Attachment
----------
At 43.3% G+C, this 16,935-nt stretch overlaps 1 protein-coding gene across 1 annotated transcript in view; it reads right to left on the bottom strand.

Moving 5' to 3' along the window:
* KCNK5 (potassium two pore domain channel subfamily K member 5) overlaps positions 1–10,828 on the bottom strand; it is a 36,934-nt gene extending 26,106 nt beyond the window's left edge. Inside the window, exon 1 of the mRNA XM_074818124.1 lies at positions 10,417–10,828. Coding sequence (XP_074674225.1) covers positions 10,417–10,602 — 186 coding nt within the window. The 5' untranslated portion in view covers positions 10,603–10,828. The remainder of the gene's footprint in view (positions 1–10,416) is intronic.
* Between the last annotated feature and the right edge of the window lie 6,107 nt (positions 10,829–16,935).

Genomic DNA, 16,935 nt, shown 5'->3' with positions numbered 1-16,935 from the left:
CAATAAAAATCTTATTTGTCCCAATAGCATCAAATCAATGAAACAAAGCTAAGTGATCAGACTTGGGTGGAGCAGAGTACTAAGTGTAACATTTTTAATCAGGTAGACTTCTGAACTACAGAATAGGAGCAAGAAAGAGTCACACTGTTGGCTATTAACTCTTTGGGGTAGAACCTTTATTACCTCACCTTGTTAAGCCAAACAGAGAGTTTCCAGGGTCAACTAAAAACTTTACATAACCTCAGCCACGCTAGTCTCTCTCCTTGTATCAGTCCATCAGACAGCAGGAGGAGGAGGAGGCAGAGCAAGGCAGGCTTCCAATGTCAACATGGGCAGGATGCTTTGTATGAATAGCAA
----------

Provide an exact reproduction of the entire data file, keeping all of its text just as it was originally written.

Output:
At 43.3% G+C, this 16,935-nt stretch overlaps 1 protein-coding gene across 1 annotated transcript in view; it reads right to left on the bottom strand.

Moving 5' to 3' along the window:
* KCNK5 (potassium two pore domain channel subfamily K member 5) overlaps positions 1–10,828 on the bottom strand; it is a 36,934-nt gene extending 26,106 nt beyond the window's left edge. Inside the window, exon 1 of the mRNA XM_074818124.1 lies at positions 10,417–10,828. Coding sequence (XP_074674225.1) covers positions 10,417–10,602 — 186 coding nt within the window. The 5' untranslated portion in view covers positions 10,603–10,828. The remainder of the gene's footprint in view (positions 1–10,416) is intronic.
* Between the last annotated feature and the right edge of the window lie 6,107 nt (positions 10,829–16,935).

Genomic DNA, 16,935 nt, shown 5'->3' with positions numbered 1-16,935 from the left:
CAATAAAAATCTTATTTGTCCCAATAGCATCAAATCAATGAAACAAAGCTAAGTGATCAGACTTGGGTGGAGCAGAGTACTAAGTGTAACATTTTTAATCAGGTAGACTTCTGAACTACAGAATAGGAGCAAGAAAGAGTCACACTGTTGGCTATTAACTCTTTGGGGTAGAACCTTTATTACCTCACCTTGTTAAGCCAAACAGAGAGTTTCCAGGGTCAACTAAAAACTTTACATAACCTCAGCCACGCTAGTCTCTCTCCTTGTATCAGTCCATCAGACAGCAGGAGGAGGAGGAGGCAGAGCAAGGCAGGCTTCCAATGTCAACATGGGCAGGATGCTTTGTATGAATAGCAA